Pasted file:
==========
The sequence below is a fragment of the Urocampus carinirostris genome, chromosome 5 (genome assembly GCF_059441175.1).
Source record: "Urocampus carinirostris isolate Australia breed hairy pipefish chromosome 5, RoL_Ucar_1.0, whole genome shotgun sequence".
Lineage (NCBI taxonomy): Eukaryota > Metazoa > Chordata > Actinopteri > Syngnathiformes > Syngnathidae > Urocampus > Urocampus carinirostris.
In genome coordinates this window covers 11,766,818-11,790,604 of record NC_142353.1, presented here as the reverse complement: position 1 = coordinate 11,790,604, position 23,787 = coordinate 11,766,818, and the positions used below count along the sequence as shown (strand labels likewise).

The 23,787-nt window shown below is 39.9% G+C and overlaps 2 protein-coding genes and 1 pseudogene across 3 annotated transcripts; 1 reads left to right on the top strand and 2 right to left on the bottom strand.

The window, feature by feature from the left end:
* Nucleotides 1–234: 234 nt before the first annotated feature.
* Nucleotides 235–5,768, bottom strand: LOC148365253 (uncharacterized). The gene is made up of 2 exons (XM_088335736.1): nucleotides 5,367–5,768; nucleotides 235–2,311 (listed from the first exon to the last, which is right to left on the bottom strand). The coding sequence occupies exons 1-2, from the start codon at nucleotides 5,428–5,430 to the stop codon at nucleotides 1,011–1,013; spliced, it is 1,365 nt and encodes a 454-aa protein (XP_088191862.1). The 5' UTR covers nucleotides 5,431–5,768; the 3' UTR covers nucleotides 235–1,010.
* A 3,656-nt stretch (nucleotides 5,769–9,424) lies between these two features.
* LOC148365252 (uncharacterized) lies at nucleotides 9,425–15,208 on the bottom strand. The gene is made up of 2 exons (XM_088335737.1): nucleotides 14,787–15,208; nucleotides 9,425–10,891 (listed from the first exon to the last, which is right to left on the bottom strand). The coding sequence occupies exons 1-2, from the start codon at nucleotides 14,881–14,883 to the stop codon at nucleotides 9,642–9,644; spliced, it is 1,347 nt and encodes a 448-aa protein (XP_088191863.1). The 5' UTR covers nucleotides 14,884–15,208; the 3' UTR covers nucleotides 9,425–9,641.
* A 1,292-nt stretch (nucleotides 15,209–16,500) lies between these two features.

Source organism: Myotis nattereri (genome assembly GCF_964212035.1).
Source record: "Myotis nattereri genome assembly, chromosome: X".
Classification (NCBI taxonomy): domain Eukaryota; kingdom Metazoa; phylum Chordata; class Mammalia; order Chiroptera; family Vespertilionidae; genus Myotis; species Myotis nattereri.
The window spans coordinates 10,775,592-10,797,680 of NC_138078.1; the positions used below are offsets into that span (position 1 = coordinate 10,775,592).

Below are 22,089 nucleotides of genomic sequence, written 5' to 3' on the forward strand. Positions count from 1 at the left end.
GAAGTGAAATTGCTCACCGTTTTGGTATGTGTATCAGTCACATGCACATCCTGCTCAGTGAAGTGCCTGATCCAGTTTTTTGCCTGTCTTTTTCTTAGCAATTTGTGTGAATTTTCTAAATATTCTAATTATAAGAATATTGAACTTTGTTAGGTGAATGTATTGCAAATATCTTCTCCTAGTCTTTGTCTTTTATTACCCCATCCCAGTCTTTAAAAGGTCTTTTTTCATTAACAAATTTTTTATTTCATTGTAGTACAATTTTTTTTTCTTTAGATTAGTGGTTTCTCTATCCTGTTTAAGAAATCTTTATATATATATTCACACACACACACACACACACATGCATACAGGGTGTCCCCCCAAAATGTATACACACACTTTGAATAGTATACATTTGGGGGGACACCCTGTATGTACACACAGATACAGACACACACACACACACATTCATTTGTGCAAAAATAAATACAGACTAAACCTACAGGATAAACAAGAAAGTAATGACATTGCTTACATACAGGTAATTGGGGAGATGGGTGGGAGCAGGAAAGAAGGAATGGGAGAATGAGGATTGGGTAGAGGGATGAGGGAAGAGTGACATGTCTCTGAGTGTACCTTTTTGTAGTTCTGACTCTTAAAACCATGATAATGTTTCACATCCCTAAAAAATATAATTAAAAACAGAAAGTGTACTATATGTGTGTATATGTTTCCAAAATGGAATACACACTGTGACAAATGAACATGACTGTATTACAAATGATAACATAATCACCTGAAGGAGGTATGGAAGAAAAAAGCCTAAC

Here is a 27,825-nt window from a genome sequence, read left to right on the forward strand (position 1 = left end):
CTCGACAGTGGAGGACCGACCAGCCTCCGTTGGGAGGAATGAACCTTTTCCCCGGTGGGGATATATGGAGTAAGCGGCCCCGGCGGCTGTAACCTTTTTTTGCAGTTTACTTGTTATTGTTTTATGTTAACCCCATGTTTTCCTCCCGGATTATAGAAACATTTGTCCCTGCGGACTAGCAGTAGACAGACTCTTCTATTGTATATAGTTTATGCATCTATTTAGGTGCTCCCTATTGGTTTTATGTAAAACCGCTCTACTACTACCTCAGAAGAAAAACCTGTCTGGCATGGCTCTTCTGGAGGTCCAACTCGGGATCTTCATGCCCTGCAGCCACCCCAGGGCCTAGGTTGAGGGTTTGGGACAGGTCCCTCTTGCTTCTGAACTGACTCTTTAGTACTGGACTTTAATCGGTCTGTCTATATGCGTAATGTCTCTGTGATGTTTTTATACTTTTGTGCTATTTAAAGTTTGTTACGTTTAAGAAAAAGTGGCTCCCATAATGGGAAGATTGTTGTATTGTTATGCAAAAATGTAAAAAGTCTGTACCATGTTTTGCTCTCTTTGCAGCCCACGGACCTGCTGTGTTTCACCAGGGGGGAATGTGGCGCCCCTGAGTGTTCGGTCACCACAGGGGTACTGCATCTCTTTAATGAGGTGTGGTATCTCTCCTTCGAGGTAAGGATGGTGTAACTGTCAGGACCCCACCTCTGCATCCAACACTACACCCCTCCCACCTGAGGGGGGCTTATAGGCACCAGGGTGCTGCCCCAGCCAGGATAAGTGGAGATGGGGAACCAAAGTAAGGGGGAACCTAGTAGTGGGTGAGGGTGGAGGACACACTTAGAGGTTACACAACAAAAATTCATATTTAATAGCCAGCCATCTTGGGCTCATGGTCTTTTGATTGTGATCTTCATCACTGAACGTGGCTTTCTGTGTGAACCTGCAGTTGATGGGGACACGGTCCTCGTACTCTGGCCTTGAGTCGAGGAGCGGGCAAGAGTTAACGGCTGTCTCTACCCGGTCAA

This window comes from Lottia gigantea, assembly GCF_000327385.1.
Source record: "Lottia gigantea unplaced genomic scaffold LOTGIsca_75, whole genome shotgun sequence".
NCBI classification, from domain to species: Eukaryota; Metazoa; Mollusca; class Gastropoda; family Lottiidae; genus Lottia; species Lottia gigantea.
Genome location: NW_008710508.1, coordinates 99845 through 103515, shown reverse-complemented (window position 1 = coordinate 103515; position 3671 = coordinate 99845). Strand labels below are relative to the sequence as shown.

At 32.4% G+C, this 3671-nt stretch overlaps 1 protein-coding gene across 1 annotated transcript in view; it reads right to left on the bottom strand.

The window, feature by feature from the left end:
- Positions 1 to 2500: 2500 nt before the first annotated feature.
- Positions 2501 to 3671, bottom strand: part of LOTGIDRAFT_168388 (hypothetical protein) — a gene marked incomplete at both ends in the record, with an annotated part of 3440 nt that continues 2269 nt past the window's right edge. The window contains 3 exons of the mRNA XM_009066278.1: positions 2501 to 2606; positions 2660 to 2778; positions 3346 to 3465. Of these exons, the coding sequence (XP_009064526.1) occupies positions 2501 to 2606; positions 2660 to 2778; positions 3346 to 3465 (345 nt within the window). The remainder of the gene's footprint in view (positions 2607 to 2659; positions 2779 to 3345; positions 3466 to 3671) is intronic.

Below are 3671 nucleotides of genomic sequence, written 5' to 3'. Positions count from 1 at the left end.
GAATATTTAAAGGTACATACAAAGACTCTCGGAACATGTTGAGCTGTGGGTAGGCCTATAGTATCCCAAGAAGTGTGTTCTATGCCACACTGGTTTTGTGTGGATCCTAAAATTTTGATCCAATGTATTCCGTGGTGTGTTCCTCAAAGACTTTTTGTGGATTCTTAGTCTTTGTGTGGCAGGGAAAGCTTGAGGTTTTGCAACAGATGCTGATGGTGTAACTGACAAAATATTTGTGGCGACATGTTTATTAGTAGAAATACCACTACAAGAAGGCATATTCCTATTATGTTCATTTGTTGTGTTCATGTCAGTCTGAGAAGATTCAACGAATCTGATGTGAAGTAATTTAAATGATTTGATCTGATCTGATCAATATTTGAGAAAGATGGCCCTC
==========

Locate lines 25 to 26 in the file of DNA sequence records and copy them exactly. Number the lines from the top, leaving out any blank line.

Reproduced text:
The window, feature by feature from the left end:
- Positions 1 to 2500: 2500 nt before the first annotated feature.